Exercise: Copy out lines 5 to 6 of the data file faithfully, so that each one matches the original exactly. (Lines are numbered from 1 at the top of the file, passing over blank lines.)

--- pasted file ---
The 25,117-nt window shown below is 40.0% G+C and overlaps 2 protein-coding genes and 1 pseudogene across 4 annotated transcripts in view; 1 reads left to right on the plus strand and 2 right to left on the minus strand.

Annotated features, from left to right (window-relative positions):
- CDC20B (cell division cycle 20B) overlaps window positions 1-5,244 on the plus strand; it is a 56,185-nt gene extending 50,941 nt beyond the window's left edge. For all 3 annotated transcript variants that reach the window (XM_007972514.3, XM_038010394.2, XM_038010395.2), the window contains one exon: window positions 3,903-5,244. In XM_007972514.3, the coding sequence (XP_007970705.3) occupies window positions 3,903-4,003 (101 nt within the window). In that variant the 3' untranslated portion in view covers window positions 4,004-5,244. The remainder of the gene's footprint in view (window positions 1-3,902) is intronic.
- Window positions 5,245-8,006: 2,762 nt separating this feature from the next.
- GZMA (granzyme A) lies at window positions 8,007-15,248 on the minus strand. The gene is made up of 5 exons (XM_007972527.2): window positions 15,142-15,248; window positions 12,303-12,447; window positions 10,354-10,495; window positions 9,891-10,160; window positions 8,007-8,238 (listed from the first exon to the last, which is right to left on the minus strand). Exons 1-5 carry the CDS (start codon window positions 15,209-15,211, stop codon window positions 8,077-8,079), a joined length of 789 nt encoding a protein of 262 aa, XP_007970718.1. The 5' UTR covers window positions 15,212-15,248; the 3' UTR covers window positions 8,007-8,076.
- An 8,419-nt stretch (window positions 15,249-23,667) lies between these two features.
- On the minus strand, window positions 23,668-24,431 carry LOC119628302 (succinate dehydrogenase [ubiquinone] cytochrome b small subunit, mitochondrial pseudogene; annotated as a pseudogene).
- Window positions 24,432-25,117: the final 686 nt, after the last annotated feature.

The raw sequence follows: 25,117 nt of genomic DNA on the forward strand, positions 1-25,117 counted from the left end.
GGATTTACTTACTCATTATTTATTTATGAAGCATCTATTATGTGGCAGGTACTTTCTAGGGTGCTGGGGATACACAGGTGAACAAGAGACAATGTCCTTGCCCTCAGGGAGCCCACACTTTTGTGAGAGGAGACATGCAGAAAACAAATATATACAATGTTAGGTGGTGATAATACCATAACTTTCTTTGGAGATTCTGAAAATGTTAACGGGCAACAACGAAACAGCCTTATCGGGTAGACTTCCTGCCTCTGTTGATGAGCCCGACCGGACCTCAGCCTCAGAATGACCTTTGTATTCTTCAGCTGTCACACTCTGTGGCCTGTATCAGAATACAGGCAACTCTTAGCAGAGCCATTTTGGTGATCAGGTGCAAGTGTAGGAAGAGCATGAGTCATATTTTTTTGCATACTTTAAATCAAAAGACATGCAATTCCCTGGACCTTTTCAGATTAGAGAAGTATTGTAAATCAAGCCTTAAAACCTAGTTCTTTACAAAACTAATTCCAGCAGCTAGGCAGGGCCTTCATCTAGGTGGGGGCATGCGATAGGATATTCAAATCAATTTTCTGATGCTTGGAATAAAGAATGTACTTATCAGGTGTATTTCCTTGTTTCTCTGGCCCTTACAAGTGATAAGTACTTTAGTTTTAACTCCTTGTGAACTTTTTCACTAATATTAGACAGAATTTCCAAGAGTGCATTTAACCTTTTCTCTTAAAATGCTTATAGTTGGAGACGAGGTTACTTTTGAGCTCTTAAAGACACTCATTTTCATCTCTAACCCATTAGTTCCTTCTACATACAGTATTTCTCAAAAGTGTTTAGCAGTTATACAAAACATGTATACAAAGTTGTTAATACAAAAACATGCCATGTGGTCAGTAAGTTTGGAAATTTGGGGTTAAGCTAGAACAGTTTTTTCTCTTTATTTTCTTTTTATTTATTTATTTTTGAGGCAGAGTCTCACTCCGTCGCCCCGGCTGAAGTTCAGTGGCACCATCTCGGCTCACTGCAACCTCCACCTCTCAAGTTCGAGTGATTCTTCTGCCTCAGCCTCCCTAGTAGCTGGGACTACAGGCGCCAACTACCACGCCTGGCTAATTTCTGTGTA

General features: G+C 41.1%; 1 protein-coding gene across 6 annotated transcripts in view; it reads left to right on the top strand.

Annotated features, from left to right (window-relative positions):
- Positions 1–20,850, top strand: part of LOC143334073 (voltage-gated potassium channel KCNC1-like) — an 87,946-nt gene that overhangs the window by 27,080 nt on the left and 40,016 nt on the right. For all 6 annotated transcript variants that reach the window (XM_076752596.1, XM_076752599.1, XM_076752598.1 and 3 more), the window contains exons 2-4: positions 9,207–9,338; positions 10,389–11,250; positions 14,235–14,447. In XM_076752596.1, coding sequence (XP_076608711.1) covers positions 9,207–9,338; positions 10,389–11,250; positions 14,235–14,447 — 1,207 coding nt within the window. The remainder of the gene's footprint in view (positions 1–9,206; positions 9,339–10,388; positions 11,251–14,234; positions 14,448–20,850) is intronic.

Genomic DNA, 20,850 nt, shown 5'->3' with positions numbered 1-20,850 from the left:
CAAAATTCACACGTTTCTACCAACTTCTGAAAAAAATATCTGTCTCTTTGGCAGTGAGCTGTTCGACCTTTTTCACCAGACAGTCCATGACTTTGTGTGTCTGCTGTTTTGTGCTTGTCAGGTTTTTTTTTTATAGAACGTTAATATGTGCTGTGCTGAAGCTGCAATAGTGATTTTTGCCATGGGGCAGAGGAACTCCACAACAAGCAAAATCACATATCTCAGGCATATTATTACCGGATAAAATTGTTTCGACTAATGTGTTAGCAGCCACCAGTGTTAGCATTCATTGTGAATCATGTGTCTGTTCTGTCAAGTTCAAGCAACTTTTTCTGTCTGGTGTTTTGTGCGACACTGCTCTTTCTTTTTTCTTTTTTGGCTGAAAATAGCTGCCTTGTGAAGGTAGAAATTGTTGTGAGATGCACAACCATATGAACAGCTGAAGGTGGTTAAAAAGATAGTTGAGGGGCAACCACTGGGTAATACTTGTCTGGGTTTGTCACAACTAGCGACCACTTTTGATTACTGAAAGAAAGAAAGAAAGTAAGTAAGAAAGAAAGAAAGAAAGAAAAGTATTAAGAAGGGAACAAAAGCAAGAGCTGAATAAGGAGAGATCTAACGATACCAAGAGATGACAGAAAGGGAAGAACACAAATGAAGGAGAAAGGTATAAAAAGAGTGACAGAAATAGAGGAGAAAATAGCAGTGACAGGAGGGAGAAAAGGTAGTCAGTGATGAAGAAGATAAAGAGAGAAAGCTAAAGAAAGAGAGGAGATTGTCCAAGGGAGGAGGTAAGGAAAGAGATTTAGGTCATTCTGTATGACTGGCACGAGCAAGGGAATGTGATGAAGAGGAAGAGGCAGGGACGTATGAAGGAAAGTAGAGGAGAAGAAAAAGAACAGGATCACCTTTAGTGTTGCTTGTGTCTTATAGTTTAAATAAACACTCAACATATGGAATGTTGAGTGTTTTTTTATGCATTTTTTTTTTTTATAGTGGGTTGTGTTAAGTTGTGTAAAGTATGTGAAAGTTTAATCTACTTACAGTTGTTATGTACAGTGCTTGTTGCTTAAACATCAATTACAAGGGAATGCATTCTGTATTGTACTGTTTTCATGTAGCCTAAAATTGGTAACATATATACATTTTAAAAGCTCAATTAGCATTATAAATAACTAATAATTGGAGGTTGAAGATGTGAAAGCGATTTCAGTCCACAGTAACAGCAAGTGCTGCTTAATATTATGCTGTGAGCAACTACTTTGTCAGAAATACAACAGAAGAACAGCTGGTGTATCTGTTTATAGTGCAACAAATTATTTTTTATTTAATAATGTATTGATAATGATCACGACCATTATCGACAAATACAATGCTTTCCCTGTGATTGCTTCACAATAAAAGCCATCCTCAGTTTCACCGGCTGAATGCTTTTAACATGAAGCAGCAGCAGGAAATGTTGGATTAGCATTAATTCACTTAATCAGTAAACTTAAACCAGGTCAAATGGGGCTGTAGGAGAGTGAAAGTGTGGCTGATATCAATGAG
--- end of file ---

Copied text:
- GZMA (granzyme A) lies at window positions 8,007-15,248 on the minus strand. The gene is made up of 5 exons (XM_007972527.2): window positions 15,142-15,248; window positions 12,303-12,447; window positions 10,354-10,495; window positions 9,891-10,160; window positions 8,007-8,238 (listed from the first exon to the last, which is right to left on the minus strand). Exons 1-5 carry the CDS (start codon window positions 15,209-15,211, stop codon window positions 8,077-8,079), a joined length of 789 nt encoding a protein of 262 aa, XP_007970718.1. The 5' UTR covers window positions 15,212-15,248; the 3' UTR covers window positions 8,007-8,076.
- An 8,419-nt stretch (window positions 15,249-23,667) lies between these two features.